St Johns ChurchBy Barabara Taylor
Effects of WW1 on the life of Lemsford Church. During the Great War St Johns provided comfort during the darkdays of WW1. From the Bishop's Hatfield Parish Magazine 1914 to 1919. Watch our slide show and click on image to enlarge
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With a full time Vicar involved in all aspects of village life, Church, School and Parish were united in their support of the war efforts and maintenance of morale. Lady Mount Stephen of Brocket Hall and Mrs & Miss Holdsworth of Lemsford House were benefactors to all, but especially the children. As war progressed Sunday School and other treats were stopped and the money given to help provide parcels for ‘our boys on the front’. The annual choir outing was also discontinued.
The Vicar was sometimes seconded, the sexton and organist joined up, some service times were changed and the wounding and death of so many of Lemsford’s young men affected everyone.
The Revd. A E Ward was Vicar from 1905 to 1920, apart from Jan 1917 to April 1918 when he was given leave of absence to enable him to be domestic chaplain to the new Bishop of Exeter, Lord William Cecil, formerly Rector of Hatfield. (The Revd. H K Moore took over the running of Lemsford Parish with much support from his wife).
As many clergy as possible were involved in some form of National Service and in 1918 the Revd. Ward was appointed to the Admiralty War Staff. He was in London all week except Saturday afternoons. ‘He very much hopes to be able to take a half day now and again for visiting. The Services will be carried on as usual, except that it may be found necessary to have only one sermon on a Sunday. The only alteration will be to hold the weekly Intercession Service at 7.15 on Wednesdays instead of at 7 o'clock. The Hatfield Clergy will be responsible for occasional services at Lemsford during the week.
W J Horn of Handside was a church warden for over 50 years and his son W C Horn of Brickwall for 40 years. During the 1920s W C Horn was also the first Chairman of the newly formed WGC urban district council). William James Horn (L) was Vicar’s Warden and his son William Cooper Horn (R) People’s Warden throughout the war as they both farmed in the parish.
The Church looked more than usually beautiful this Easter thanks to the efforts of those who kindly helped in the work of decoration. Five services were held on Easter day, and the number of communicants was over a hundred. Never scarcely have Good Friday and Easter Day come home to our hearts with such force as this year, with their comforting message, “That God can and did die, and that man can and will live for ever”.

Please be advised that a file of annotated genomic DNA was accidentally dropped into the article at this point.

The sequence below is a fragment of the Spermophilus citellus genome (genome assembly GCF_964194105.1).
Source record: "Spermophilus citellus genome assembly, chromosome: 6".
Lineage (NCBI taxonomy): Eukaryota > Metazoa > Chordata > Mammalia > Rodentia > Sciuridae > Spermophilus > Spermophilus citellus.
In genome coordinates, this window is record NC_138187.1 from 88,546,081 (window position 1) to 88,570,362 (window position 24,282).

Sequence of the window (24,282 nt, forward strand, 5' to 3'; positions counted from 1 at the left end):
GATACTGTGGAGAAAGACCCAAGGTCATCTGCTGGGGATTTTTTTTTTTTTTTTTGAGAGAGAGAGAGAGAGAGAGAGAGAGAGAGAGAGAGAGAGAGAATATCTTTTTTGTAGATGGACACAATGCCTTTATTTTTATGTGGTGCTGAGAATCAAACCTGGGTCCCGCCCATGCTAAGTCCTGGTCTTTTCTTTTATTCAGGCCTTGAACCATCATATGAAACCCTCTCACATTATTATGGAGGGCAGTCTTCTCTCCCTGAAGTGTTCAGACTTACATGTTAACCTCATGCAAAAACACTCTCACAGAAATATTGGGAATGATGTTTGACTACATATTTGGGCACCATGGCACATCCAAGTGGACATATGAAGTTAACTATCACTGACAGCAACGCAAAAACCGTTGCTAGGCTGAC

Harvest Festival –The war deprived us of the assistance of the Brocket Gardeners in the decoration of the East end, but thanks to the labours of a willing band of helpers the Church was made to look very beautiful. The collection during the day amounted to ￡60 6s. 4d. (equivalent to £2,597 in 2005)
The Zeppelin – which passed over our parish the other week has made certain changes to the hours of service advisable….the weekly Intercession Service will be on Thursdays at 4. It is perhaps not altogether a bad thing that we should feel a little - a very little - of the fear and danger which is weighing so heavily on thousands of our fellow creatures. “The Terror which flieth by night” ought to make our evening prayers, both public and private, more real and necessary to us, and to bring home our need of casting ourselves on God's protection.
Jan 1916 Organist
Geoffrey E. Gartside has been appointed Organist at the Church in the absence of G.M. Panter, who has enlisted. (The church used a pedal organ, pumped by hand by an organ blower, often a child)
Owing to the Lighting Restrictions it will not be possible to hold our Week-night Services in Lent.
Sep 1916 The Sexton
We greatly miss our sexton, Mr. John Sear, who has joined up. The services hardly seem to be the same without him. We take this opportunity in thanking those who have come forward to do his work – Mrs John Sear, Mr William Horn jun. (a farmer), Mrs Cotterell, and Mrs Hale.’ - the first time any ladies have undertaken this role at Lemsford.
Feb 1917 Letter from the Vicar
‘I feel that I should like to write a few words to the people of Lemsford, more especially as I was unable to say good-bye to you all before I went away. The delivery of the Message of the National Mission was not over till the end of November, and that left little time for farewells. The bad weather, illness, and the temporary lack of a bicycle complicated matters still further. I hear from Lemsford pretty often….. The churches are well attended here as far as I have seen. I have been to two parish Churches in the town as a member of the congregation, and found both full from end to end. The other Sunday I was at a church in Plymouth, which can seat over two thousand people. Every seat was taken, every available chair was taken too, and there were some who stood in the aisle through the whole service. It was, of course, a special occasion, but I am told this Church is nearly as full every Sunday evening. All this is vastly encouraging to those who like to see due honour paid to the Lord's Day and the Lord's House’.
February 1918 Lent Services
Owing to the difficulty of lighting and heating the Church in war time, there will be no special week-day lectures during Lent. There will, however, be a series of special sermons on Sundays at Evensong.
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|Parish magazine 1914||Home Front - News from the War - Church News|
|Parish magazine 1915||Home Front - News from the War - Church News|
|Parish magazine 1916||Home Front - News from the War - Church News|
|Parish magazine 1917||Home Front - News from the War - Church News|
|Parish magazine 1918||Home Front - News from the War - Church News|